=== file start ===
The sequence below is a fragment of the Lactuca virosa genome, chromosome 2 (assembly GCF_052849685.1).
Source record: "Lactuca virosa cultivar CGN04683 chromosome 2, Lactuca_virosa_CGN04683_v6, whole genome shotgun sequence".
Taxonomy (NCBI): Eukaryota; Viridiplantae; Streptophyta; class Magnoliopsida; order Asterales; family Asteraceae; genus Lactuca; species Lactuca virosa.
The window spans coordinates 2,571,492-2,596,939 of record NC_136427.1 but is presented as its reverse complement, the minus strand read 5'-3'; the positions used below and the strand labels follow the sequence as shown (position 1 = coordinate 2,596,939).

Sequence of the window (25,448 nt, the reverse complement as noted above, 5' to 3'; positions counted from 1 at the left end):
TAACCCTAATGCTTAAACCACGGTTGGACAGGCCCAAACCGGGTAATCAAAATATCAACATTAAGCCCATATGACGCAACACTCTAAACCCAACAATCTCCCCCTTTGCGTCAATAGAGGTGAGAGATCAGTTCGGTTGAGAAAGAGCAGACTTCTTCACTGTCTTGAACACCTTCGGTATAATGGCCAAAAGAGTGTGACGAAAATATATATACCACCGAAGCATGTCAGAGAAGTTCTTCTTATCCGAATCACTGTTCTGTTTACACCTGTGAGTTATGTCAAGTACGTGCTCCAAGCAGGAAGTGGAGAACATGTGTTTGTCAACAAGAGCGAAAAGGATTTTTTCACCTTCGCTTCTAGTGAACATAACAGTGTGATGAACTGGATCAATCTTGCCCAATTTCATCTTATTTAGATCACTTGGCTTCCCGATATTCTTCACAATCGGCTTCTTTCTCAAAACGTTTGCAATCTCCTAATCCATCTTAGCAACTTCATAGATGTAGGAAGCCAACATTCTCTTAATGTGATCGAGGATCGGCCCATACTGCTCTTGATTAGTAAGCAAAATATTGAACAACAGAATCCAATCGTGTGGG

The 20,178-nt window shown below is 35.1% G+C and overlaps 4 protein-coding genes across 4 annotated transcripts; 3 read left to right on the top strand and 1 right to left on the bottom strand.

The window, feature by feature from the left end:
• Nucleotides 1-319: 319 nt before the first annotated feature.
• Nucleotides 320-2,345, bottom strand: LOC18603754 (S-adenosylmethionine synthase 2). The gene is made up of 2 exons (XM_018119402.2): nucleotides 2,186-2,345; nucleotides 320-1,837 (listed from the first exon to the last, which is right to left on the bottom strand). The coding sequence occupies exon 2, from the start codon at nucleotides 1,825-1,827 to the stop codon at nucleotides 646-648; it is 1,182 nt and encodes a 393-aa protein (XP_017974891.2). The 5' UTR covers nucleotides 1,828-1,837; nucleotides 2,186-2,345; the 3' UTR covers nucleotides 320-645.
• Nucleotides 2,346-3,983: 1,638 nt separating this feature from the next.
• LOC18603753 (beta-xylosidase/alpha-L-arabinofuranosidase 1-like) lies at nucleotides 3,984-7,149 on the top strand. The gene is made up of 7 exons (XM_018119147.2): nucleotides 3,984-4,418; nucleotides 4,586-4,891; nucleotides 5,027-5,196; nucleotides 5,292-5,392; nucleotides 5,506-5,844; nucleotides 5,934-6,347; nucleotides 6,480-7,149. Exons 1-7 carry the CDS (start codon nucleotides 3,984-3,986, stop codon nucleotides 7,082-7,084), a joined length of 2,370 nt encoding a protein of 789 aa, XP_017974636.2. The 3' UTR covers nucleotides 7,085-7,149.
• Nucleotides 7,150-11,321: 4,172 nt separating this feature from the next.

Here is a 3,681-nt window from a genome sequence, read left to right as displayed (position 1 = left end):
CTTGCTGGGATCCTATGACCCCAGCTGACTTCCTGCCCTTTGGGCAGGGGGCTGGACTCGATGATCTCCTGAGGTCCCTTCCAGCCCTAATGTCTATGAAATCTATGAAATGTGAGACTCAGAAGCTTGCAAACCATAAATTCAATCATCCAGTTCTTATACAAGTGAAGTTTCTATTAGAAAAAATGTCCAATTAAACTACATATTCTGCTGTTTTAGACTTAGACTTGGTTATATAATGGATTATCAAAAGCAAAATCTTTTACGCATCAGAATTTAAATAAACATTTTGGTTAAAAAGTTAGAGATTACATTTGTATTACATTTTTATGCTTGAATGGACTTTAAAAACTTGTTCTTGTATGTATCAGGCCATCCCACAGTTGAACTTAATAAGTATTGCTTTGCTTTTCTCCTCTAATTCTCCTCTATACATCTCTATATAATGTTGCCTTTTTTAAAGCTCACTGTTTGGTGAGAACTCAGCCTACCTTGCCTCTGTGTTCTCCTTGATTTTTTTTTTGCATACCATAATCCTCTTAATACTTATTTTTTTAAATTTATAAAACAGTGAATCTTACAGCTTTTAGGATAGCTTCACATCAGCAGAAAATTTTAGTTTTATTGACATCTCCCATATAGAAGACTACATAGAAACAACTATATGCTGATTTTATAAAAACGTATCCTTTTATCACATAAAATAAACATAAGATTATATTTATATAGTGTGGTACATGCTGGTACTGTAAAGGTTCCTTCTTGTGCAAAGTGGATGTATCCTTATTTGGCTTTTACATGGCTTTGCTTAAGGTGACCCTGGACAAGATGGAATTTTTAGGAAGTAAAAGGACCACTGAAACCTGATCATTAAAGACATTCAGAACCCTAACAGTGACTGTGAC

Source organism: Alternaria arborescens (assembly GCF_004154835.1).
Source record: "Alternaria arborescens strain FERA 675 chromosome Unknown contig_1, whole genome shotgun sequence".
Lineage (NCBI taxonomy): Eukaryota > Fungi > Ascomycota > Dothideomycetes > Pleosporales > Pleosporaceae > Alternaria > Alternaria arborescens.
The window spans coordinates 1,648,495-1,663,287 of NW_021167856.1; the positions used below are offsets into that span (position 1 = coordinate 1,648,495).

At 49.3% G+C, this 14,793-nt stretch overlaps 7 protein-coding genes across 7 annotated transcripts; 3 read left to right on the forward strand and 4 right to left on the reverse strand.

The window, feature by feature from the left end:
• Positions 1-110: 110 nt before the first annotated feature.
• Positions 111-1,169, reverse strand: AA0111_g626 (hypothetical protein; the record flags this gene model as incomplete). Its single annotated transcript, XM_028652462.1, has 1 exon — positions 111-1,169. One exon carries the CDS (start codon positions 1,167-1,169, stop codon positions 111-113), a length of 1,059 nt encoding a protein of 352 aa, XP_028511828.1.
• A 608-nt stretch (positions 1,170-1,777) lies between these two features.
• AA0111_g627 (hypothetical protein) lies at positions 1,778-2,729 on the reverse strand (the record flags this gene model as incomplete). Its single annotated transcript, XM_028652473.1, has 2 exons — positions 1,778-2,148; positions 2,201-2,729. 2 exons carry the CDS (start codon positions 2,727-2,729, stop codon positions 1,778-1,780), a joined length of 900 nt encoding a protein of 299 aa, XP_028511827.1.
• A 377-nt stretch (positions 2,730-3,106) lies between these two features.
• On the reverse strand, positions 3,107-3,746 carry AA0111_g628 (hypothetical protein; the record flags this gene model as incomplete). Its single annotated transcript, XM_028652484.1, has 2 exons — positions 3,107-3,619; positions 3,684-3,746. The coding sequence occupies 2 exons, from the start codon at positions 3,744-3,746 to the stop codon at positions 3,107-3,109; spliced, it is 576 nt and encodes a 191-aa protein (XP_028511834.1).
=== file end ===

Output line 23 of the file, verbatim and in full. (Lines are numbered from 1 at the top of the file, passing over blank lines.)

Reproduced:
• Positions 111-1,169, reverse strand: AA0111_g626 (hypothetical protein; the record flags this gene model as incomplete). Its single annotated transcript, XM_028652462.1, has 1 exon — positions 111-1,169. One exon carries the CDS (start codon positions 1,167-1,169, stop codon positions 111-113), a length of 1,059 nt encoding a protein of 352 aa, XP_028511828.1.